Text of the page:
Thursday, August 6, 2009

On the inerrantists' fideistic attempts to keep biblical studies at bay

"First, and above all, historical-critical judgments are products of academic expertise, in which intellectually gifted scholars apply their respective trades to very complex linguistic and archaeological data from the ancient world. This means, of course, that in most cases the average person is in no position to evaluate, let alone criticize, the results of critical scholarship. Such a dictum applies not only to Assyriology but also to every academic discipline, both of the sciences and the humanities. Consequently, a certain humility is warranted when those outside a scholarly discipline wish to inquire about and evaluate the tried and tested conclusions of scholars in that discipline. " (K. Sparks, God's Word in Human Words, 70.)

Yet the average person often feels forced to the sidelines as they helplessly watch their sacred scripture be shred to pieces by those who have little to no sympathy for the Bible as scripture. In fact, it is not uncommon for communities of faith to convey their sense of helplessness by getting so bothered over the agnosticism that appears to them rampant in critical scholarship, agreeing with Jenson's remarks, for example:

"Where the church's calling to speak the gospel is not shared, the binding of these particular documents between one cover becomes a historical accident of no hermeneutical significance. The drasticially misnamed Society of Biblical Literature is not essentially more interested in the documents in the canon than in similar documents outside the canon. For them, the formation of the canon was the project of an ancient religious movement, through which these valuable objects of historical research and opportunities for hermeneutical virtuosity were luckily preserved for scholarly ex-Christians from which to make a living." (R. Jenson, "Hermeneutics and the Life of the Church," in Reclaiming the Bible for the Church, 89-90.)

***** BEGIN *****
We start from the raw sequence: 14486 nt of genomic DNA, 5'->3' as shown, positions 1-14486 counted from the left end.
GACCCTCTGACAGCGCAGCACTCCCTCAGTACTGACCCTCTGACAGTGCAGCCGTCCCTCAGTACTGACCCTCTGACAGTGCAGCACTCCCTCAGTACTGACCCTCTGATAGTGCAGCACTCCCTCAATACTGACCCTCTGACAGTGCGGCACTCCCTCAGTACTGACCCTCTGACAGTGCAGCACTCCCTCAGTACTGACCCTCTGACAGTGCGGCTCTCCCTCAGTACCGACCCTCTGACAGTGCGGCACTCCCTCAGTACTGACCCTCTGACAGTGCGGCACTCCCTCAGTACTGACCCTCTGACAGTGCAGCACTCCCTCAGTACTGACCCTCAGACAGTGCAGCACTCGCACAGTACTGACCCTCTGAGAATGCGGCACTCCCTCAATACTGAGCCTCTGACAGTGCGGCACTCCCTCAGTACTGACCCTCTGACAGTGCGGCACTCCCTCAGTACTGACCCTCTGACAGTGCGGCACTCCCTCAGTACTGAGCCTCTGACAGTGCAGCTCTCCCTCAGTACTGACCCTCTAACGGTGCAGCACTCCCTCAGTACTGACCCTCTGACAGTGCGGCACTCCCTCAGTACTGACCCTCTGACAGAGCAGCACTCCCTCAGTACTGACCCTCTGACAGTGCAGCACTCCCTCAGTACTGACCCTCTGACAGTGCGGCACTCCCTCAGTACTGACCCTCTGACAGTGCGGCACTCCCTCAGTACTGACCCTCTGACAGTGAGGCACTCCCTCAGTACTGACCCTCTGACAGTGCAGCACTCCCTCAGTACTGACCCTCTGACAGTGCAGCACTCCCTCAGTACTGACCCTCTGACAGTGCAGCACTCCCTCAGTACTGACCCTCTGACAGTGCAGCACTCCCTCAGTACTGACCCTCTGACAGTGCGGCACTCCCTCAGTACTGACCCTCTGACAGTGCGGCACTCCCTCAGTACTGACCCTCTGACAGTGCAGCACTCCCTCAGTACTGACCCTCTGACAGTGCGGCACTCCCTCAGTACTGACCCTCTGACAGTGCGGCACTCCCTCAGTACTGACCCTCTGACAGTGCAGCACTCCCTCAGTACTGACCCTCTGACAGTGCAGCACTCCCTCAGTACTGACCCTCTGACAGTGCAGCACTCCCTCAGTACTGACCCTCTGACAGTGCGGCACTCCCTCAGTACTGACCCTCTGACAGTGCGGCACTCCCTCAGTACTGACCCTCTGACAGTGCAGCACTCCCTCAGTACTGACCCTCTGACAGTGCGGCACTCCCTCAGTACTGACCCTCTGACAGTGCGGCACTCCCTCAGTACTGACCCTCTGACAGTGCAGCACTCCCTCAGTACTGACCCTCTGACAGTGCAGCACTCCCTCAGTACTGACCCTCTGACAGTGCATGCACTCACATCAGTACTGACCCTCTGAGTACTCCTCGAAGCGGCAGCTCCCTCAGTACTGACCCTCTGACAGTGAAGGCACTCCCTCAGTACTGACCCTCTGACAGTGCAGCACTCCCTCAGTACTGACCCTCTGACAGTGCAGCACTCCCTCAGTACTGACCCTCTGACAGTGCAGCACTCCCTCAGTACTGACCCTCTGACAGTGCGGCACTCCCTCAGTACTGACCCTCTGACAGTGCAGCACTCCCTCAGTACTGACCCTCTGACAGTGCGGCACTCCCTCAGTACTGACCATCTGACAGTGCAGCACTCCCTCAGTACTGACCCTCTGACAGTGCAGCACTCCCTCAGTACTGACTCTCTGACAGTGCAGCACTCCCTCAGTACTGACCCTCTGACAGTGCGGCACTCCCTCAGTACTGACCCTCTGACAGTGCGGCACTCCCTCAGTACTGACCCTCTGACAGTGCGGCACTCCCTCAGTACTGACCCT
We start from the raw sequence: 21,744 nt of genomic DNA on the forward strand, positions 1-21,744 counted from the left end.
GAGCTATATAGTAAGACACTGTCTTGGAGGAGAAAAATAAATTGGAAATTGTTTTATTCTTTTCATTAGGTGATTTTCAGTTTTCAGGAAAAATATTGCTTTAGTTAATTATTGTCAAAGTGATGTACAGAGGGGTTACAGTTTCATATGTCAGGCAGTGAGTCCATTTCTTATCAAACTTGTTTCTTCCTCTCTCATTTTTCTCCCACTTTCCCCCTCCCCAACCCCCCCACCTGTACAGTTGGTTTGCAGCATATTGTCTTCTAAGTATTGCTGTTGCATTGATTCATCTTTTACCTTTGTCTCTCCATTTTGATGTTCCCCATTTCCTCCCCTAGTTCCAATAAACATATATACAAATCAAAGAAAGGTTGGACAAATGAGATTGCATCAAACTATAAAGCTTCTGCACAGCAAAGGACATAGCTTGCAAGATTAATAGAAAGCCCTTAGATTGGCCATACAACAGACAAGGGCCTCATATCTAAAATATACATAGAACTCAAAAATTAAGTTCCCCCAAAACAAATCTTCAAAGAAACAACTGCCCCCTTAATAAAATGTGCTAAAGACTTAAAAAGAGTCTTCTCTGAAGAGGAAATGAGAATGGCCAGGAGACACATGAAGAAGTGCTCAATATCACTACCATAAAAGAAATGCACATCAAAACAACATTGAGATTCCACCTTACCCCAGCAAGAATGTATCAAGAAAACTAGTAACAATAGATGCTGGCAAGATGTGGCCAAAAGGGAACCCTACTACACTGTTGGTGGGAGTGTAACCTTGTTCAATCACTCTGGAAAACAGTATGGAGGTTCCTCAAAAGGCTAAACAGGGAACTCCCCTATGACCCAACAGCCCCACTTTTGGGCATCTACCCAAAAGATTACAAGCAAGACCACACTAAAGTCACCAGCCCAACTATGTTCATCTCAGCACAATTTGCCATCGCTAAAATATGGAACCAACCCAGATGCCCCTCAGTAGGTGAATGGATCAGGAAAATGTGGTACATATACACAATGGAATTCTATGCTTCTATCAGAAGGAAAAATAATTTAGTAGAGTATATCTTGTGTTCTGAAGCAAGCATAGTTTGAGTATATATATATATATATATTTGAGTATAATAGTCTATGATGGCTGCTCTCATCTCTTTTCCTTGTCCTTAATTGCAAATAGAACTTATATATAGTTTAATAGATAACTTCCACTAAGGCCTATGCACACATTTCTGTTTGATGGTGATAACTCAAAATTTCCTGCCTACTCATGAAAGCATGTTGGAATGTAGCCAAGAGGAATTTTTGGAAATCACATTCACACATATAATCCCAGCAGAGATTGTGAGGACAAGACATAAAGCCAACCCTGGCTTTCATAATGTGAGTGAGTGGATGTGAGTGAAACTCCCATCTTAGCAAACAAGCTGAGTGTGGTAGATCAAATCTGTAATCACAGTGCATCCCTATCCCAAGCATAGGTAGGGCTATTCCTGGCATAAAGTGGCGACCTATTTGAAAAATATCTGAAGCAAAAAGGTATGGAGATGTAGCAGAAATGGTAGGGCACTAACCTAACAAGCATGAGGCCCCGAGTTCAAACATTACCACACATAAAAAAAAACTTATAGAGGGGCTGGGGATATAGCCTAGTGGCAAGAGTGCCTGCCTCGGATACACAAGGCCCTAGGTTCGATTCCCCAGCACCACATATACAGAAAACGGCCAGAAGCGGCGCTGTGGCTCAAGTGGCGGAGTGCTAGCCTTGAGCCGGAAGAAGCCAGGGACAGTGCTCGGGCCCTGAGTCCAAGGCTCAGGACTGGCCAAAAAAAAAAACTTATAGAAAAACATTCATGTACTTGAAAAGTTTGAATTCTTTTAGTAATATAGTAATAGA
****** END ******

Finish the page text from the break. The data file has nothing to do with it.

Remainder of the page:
Yet Sparks optimistically insists that there is a middle way available to believers between the two horns of "traditional" responses to biblical criticism and "secular" responses. Secular responses are the ones that Jenson refers to above; traditional responses are those that refuse critical findings simply because they upset traditional understandings of scripture. Ironically, it is the traditional response to biblical criticism that can drive many to secular responses. I think Sparks is rightly strident in his opposition to the fideistic response to biblical criticism. In my view, it is a number one culprit in turning thoughtful scripture readers away from the faith:

"The difficulties are broad and comprehensive, a veritable avalanche of data that is far too substantial to be swept aside with the flimsy theological broom [of insisting that everyone learn deductively what the Bible explicitly teaches about itself]. So far as I can tell, the only conclusion one can draw is that [Carl Henry, a prime example of the position Sparks is criticizing] was unwilling to allow the biblical data itself to seriously challenge his own beliefs about the Bible. His response to biblical criticism was essentially fideistic because he used his deductive theories about the Bible as a shield to exclude inductive insights based on the Bible's actual content." (Sparks, 139)